I knew, yet again from careful perusals of my favorite author's novels, that it would be best to shield myself somehow, not so much from their noise and knives as their adulation and halitosis. In emulation of their colleagues in more sophisticated places such as Tokyo and Osaka, these troubled teens tend to halt their motorcades and gather around any non-doddering occidental in sight, chatting him up for fashion tips, and also for practical advice on what to eat to make themselves seven feet tall, or pretty near, like a white man--"maple syrup" is what they want to hear, as trees don't lack height (an example of Asiatic thinking). But what they want most are solid LSD connections--ghastly as it is to imagine what might go on in their minds, or any mind at all, while trying to trip on these islands.

I was new around here, and in the Controlled Substances Department was only aware of the Israelis who everyone stumbles over when arriving in town. They stake out their gutterside pitches in front of the train station after shelling out for protection from the Yakuza, who permit them to occupy rectangles of sidewalk precisely circumscribed, not to say quarantined, among steaming-fresh street pizzas of bibulous native "salary men." Exactly as they do in the Bradley books, these sons o' Jacob spread out their quaint tasseled rugs, hunker down in a picturesque manner, and set to work hawking generic middle eastern-style ormolu trinkets, which, you might be surprised to learn, are actually not hand-crafted by quizzical old Hassidic craftsmen in the little town of Bethlehem, but rather churned out by babies in purgatorial Indonesian sweat shops.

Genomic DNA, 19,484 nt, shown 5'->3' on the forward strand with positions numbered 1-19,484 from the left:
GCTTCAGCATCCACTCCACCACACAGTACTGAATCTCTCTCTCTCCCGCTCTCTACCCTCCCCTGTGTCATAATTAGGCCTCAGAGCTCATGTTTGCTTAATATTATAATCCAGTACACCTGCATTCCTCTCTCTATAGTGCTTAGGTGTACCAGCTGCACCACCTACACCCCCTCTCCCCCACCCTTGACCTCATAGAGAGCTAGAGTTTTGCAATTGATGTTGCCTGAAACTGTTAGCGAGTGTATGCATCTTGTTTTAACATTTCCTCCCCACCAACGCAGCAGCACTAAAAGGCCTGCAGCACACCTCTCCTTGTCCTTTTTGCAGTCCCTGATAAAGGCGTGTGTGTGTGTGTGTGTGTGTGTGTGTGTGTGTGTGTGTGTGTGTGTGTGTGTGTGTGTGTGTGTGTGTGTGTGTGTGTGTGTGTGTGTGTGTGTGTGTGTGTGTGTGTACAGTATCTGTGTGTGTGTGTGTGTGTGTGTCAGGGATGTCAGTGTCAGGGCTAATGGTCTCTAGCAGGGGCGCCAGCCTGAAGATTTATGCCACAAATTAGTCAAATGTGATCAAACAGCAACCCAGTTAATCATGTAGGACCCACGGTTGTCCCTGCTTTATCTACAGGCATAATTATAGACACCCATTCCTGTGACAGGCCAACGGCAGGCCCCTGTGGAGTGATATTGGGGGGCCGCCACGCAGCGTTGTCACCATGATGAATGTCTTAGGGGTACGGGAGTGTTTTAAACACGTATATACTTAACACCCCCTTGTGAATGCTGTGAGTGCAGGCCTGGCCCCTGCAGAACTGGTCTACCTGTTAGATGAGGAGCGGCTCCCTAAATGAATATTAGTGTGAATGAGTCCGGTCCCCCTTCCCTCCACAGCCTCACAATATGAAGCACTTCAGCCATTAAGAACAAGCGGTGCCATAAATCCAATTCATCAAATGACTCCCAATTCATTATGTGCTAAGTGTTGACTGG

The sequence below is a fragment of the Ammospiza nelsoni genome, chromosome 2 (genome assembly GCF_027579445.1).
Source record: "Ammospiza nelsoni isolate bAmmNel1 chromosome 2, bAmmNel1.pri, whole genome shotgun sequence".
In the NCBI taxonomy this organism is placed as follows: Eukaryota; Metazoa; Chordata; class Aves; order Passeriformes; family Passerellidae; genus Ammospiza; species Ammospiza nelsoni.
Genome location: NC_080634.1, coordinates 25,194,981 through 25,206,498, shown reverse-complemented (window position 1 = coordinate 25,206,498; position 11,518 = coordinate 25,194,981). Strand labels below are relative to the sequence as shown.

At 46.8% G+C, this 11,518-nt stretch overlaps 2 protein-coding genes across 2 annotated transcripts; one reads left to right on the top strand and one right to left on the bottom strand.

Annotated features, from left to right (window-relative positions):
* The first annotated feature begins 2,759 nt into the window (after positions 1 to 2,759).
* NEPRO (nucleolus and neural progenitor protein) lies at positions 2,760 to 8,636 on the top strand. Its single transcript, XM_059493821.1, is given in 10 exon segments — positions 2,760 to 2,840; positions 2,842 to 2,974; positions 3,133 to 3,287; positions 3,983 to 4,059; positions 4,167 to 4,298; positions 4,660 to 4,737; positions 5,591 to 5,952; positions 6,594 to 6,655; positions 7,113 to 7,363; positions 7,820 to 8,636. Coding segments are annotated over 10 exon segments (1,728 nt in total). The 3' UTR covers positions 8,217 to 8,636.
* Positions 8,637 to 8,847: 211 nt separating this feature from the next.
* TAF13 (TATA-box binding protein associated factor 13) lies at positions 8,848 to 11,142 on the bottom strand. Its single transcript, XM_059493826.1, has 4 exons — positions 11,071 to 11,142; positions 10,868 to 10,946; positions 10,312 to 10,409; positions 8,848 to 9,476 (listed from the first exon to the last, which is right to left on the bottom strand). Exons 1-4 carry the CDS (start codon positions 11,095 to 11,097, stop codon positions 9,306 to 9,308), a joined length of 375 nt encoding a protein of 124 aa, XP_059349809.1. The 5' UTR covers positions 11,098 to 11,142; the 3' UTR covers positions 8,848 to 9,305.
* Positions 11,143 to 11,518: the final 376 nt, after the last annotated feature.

Bric-a-brac flogging is the Israelis' stated purpose for being in Cherry Blossom Land, according to their official work permits (purchased no less dearly than their barf-puddled parcels of pavement). But, true to the entrepreneurial instincts for which the Levantine peoples are anciently famed, they also brave Nippon's draconian dope laws in order to part, more or less discreetly, with dog-shit blotter acid, for which they are willing to accept the equivalent of seventy-five American dollars per hit, or maybe sixty, if you are capable of dickering in the noble tongue of King David and Isaiah and Jeremiah and Ezekiel. This earns them the contempt of otherwise knee-jerk philosemites, such as Tom Bradley, who (unlike the present scribbler) is old enough to recall the days when legendary What'hisname, also Jewish, but American and upper-middle-class all the way, used to ramble through the Home of the Brave in his VW van with the portable chem lab in the back, broadcasting little tabs of the purest and most beautiful Orange Sunshine as liberally as Johnny did apple seeds, with a profit margin of comparable dimensions.

Though Orientals themselves, Nagasaki's strychnine peddlers are, after all, Tom Bradley's fellow exiles, and mine as well, and one's heart is prepared, by reflex as well as by Hollywood, to go out to them--especially when, to attract business, they break out their battered clarinets and little violins with the hairline cracks in the varnish, and render simple traditional happy Hebrew sodbuster tunes from Norman Jewison's heartwarming "Fiddler on the Roof." (I'm particularly susceptible to "Matchmaker, Matchmaker, Make Me a Match," which is what they were playing about eight or ten hours ago when I squeezed my love-handles, one by one, through the turnstile.)